“you’re the only hip-hop that I let my kids listen to”

Macklemore and Ryan Lewis released “White Privilege II” today, and boy, it’s something. It’s not very good, but it’s definitely a big something.

If you’ve been following and actively supporting Black Lives Matter, “White Privilege II” probably doesn’t matter to you, especially when far better songs addressing the movement exist. He doesn’t say anything new, nor does he challenge any notion of white solidarity with Black social justice, but the simple action of him addressing Black Lives Matter in a song has already manufactured significant discussion. After all, this isn’t just any white artist talking about Black lives. This is Macklemore, and that’s a pretty big deal regardless of the message.

To his credit, Macklemore has been addressing his privilege for the last decade. And despite his newfound mega success, he hasn’t shied away from social issues, though “Same Love” and “Growing Up” now seem safe in comparison to his scatterbrained new single. He’ll probably blow up Twitter and get national news coverage. Maybe he’ll go on an interview circuit with Clear Channel stations and a performance on Colbert (but more likely Fallon). And as much as I don’t think the spotlight will be warranted over better artists who have spent the last few months getting no attention for similar work, even I’m buying into Macklemore’s weight by addressing his mediocre single. So what’s wrong with it?

Independent of the lyrics, the song is only okay. The foundation of the song’s first two verses rely on an Ab-Soul-lite jazz orchestration, as if To Pimp a Butterfly‘s horns have suddenly become the soundtrack to hip-hop’s righteous anger. Mack’s flow is professional, but not entirely impressive or original. There’s no hook, which won’t help its case for radio executives (who might send it through the air anyway, because hey, Macklemore). Overall, it feels a bit tired, and the mood shift into his third verse doesn’t excite enough to keep attention for its way-too-long nine-minute duration.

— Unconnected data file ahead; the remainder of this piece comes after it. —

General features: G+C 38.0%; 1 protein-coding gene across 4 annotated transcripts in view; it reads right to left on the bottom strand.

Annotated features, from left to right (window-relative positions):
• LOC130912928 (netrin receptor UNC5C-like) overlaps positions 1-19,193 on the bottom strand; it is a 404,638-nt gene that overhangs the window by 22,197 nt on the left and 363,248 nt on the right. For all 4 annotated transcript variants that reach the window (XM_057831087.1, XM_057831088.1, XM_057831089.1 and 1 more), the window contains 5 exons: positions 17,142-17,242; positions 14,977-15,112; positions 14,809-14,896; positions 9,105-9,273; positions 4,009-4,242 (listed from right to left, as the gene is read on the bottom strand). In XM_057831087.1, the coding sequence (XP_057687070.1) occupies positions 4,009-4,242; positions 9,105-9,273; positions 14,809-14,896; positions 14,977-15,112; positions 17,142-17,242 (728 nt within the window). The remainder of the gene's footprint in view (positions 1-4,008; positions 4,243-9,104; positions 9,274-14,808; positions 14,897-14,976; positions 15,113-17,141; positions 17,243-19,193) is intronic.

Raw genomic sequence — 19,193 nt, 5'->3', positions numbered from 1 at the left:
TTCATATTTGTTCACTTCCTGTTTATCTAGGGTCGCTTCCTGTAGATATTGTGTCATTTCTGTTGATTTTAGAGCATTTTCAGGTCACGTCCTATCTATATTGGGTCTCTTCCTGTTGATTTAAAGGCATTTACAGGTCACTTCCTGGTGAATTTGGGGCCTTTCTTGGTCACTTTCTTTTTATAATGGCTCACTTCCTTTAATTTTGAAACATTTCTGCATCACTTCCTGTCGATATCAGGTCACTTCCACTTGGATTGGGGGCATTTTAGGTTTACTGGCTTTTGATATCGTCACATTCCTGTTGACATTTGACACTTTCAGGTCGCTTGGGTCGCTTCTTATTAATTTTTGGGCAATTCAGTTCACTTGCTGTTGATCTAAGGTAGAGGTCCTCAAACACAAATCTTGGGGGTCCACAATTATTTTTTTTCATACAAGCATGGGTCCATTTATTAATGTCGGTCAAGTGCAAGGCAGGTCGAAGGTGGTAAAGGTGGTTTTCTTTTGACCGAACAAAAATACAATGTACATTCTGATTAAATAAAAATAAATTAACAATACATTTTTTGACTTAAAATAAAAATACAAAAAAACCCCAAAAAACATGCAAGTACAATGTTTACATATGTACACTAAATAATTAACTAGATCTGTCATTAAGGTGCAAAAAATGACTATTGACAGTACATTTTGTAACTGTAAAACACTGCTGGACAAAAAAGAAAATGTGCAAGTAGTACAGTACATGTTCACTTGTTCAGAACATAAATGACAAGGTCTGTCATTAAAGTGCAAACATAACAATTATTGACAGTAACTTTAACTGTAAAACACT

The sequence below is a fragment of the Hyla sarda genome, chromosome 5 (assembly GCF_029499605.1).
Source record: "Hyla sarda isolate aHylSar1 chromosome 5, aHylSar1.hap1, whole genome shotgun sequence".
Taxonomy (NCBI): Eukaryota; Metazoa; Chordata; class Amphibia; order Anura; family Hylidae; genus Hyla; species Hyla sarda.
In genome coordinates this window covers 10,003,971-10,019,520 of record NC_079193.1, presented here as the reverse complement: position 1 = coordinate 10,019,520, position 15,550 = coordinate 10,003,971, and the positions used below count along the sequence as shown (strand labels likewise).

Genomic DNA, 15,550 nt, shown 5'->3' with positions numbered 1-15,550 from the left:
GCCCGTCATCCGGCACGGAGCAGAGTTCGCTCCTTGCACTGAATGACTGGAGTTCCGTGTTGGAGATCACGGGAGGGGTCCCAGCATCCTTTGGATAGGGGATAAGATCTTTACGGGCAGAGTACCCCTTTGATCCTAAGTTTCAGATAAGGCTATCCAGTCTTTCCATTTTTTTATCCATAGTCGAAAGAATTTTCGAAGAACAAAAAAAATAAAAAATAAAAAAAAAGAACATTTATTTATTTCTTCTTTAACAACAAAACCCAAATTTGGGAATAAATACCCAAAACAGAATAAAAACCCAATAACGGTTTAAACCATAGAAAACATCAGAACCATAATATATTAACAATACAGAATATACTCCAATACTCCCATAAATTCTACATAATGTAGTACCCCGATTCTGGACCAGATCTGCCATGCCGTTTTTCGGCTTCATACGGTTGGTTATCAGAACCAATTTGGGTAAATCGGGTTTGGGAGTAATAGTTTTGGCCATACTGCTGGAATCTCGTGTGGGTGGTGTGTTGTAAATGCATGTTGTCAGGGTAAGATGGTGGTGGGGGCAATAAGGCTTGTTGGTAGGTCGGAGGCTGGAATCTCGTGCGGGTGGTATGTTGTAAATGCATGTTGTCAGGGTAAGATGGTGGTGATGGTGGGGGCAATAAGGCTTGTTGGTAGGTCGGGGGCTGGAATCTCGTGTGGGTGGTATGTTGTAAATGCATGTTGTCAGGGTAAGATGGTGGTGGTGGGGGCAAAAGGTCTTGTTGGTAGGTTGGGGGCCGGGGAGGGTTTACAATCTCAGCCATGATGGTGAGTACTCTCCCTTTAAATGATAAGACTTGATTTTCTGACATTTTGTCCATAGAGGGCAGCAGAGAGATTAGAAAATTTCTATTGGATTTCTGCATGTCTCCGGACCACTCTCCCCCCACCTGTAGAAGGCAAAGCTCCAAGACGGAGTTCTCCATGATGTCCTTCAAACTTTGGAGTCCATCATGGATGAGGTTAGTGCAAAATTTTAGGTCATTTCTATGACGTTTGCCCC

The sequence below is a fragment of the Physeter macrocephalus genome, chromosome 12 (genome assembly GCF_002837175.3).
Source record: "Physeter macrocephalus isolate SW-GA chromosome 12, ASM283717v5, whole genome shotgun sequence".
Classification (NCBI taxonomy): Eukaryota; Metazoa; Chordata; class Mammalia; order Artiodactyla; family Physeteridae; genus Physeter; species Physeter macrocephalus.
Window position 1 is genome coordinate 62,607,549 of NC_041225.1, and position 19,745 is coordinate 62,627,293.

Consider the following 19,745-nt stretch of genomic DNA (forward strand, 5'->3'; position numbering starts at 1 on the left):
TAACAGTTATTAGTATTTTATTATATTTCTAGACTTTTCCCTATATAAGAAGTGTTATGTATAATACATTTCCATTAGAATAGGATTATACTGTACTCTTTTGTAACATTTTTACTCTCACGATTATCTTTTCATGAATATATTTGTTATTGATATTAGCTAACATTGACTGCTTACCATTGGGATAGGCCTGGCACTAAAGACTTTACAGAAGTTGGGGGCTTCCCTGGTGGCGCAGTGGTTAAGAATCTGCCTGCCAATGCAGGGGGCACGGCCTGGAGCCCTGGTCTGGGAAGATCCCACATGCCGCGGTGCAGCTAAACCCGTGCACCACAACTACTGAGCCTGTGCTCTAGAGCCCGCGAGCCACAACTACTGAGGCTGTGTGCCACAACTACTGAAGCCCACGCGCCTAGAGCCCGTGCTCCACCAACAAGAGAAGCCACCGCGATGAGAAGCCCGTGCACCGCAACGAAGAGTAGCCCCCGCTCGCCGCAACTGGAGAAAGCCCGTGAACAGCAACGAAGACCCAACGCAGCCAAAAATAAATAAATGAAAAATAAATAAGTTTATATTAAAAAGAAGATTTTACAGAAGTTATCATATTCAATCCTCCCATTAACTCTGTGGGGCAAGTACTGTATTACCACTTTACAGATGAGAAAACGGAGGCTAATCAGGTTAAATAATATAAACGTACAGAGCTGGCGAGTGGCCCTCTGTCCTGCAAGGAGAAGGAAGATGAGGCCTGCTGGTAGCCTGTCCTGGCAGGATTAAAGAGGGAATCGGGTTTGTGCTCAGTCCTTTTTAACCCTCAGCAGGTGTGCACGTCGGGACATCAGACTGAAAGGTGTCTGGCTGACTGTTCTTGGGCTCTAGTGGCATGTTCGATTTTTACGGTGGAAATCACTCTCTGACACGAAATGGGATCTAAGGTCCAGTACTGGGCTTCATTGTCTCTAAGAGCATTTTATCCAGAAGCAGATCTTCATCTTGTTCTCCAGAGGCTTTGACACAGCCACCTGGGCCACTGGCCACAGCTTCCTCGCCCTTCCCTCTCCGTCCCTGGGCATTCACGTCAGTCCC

Macklemore finds himself lyrically charged in the third verse, however. After spending the first few minutes spitting platitudes about social justice, he takes the perspective of a white mother complimenting his music. “Even an old mom like me likes it ’cause it’s positive,” she tells him, “you’re the only hip-hop that I let my kids listen to.” It’s the climax of the song, and the most enthralling moment of his career. Any printout of the song’s lyrics should have that line drowned in hi-liter ink, because what Macklemore lacks in Chuck D protest anthems he makes up for in self-awareness.

“You’re the only hip-hop I let my kids listen to” is a sentence only he and Eminem have ever heard. And while Eminem fans can shrug off that oft-said statement as white ignorance towards some of the most vile music ever made, there’s still enough mainstream compromise in Macklemore to warrant his music bumping in minivans. If “White Privilege II” somehow gets into those minivans, Mack may lose all credibility amongst those that financially support him the most. This is a huge risk, especially for someone whose credibility in the rap community teeters on the support of carefully handled PR moves and influential friends like Schoolboy Q and everyone who rapped in the eighties. We’re about to find out if that’s enough to get him through the meltdown in case this blows up in a bad way.

“Your silence is not a luxury/hip-hop is not a luxury” Jamila Woods sings in the song’s outro. It’s a fitting ending, because after a few years of being hip-hop’s white crossover star, Mack has risked it all on a worthwhile piece of art that’s just alright. It’s not worth a discussion, but we’re having it anyway, and it won’t be long before we see if Macklemore can survive it or not.

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